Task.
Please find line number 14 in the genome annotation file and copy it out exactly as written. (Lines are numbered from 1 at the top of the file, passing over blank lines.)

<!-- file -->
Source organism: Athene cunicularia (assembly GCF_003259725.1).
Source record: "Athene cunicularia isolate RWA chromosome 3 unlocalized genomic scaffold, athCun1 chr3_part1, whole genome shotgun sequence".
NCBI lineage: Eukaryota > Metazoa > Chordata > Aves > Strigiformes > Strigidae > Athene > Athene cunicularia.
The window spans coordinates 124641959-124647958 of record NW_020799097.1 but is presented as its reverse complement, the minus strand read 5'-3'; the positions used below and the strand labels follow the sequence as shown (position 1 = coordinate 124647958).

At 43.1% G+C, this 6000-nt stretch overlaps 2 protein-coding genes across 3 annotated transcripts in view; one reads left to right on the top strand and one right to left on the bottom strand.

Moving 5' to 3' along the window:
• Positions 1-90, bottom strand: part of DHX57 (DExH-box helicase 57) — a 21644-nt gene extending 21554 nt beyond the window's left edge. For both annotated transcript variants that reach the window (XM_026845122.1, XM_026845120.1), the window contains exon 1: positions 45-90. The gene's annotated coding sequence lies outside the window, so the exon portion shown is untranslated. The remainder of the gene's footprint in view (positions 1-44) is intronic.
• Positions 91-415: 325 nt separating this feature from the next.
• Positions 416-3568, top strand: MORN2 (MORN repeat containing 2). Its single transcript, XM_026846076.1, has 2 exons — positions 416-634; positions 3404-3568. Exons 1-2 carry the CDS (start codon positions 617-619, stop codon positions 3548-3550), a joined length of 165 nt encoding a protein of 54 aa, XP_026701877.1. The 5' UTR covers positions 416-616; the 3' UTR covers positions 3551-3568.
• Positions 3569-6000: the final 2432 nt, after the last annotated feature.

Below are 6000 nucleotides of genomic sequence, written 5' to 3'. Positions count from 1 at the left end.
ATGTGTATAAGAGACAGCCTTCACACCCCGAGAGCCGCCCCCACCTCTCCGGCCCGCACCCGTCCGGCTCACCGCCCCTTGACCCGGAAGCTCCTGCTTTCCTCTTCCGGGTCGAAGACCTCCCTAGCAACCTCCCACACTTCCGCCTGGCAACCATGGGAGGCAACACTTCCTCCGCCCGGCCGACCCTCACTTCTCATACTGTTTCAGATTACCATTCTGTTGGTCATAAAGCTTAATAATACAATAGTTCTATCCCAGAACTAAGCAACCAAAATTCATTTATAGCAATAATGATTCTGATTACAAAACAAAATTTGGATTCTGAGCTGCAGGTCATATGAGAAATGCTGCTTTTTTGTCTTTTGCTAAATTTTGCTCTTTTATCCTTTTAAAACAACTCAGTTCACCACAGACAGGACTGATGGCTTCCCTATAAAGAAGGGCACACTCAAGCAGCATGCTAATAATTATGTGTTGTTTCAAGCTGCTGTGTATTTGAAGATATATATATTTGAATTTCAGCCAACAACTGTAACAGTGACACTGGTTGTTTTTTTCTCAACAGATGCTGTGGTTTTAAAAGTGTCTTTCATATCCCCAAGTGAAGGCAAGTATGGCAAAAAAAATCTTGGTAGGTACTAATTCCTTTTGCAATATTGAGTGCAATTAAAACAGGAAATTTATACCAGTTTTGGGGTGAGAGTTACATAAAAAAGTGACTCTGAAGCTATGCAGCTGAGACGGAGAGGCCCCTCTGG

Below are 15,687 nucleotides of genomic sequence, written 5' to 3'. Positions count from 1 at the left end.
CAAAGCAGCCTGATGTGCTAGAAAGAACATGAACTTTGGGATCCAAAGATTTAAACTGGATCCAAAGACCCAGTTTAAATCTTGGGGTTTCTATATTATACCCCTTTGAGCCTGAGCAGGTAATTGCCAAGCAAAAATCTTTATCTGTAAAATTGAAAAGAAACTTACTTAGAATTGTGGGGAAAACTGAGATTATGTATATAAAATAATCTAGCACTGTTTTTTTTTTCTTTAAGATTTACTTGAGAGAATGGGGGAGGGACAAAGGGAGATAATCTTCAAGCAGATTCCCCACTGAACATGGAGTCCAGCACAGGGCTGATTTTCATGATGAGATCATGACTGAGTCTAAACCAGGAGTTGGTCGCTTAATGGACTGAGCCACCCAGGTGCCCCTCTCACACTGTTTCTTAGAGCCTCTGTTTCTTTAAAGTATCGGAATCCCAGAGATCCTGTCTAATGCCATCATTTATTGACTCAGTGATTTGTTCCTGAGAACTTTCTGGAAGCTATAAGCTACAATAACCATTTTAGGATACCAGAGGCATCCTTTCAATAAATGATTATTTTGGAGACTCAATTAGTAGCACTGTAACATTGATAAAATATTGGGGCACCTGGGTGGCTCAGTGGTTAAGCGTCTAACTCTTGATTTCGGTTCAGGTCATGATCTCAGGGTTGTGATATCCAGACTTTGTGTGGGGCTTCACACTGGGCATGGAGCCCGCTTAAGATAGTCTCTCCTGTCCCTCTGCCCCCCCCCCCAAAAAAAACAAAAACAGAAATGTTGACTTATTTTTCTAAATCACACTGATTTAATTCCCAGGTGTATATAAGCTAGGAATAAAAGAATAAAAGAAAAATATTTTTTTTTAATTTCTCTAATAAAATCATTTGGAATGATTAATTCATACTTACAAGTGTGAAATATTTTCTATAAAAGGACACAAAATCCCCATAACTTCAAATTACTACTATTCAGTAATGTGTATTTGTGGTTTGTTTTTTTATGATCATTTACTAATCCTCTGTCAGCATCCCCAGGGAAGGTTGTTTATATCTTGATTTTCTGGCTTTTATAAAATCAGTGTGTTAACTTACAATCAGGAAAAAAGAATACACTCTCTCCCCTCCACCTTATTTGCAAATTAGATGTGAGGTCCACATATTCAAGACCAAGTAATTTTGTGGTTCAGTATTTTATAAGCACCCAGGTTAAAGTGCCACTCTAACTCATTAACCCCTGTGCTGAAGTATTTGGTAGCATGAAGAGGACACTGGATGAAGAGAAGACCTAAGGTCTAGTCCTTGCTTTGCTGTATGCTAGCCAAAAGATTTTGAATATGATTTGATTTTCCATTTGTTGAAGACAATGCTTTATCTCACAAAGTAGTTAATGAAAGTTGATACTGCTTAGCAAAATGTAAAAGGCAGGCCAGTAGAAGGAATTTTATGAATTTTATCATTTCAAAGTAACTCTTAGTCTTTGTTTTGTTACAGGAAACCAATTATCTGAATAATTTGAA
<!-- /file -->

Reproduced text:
CAAAGCAGCCTGATGTGCTAGAAAGAACATGAACTTTGGGATCCAAAGATTTAAACTGGATCCAAAGACCCAGTTTAAATCTTGGGGTTTCTATATTATACCCCTTTGAGCCTGAGCAGGTAATTGCCAAGCAAAAATCTTTATCTGTAAAATTGAAAAGAAACTTACTTAGAATTGTGGGGAAAACTGAGATTATGTATATAAAATAATCTAGCACTGTTTTTTTTTTCTTTAAGATTTACTTGAGAGAATGGGGGAGGGACAAAGGGAGATAATCTTCAAGCAGATTCCCCACTGAACATGGAGTCCAGCACAGGGCTGATTTTCATGATGAGATCATGACTGAGTCTAAACCAGGAGTTGGTCGCTTAATGGACTGAGCCACCCAGGTGCCCCTCTCACACTGTTTCTTAGAGCCTCTGTTTCTTTAAAGTATCGGAATCCCAGAGATCCTGTCTAATGCCATCATTTATTGACTCAGTGATTTGTTCCTGAGAACTTTCTGGAAGCTATAAGCTACAATAACCATTTTAGGATACCAGAGGCATCCTTTCAATAAATGATTATTTTGGAGACTCAATTAGTAGCACTGTAACATTGATAAAATATTGGGGCACCTGGGTGGCTCAGTGGTTAAGCGTCTAACTCTTGATTTCGGTTCAGGTCATGATCTCAGGGTTGTGATATCCAGACTTTGTGTGGGGCTTCACACTGGGCATGGAGCCCGCTTAAGATAGTCTCTCCTGTCCCTCTGCCCCCCCCCCCAAAAAAAACAAAAACAGAAATGTTGACTTATTTTTCTAAATCACACTGATTTAATTCCCAGGTGTATATAAGCTAGGAATAAAAGAATAAAAGAAAAATATTTTTTTTTAATTTCTCTAATAAAATCATTTGGAATGATTAATTCATACTTACAAGTGTGAAATATTTTCTATAAAAGGACACAAAATCCCCATAACTTCAAATTACTACTATTCAGTAATGTGTATTTGTGGTTTGTTTTTTTATGATCATTTACTAATCCTCTGTCAGCATCCCCAGGGAAGGTTGTTTATATCTTGATTTTCTGGCTTTTATAAAATCAGTGTGTTAACTTACAATCAGGAAAAAAGAATACACTCTCTCCCCTCCACCTTATTTGCAAATTAGATGTGAGGTCCACATATTCAAGACCAAGTAATTTTGTGGTTCAGTATTTTATAAGCACCCAGGTTAAAGTGCCACTCTAACTCATTAACCCCTGTGCTGAAGTATTTGGTAGCATGAAGAGGACACTGGATGAAGAGAAGACCTAAGGTCTAGTCCTTGCTTTGCTGTATGCTAGCCAAAAGATTTTGAATATGATTTGATTTTCCATTTGTTGAAGACAATGCTTTATCTCACAAAGTAGTTAATGAAAGTTGATACTGCTTAGCAAAATGTAAAAGGCAGGCCAGTAGAAGGAATTTTATGAATTTTATCATTTCAAAGTAACTCTTAGTCTTTGTTTTGTTACAGGAAACCAATTATCTGAATAATTTGAA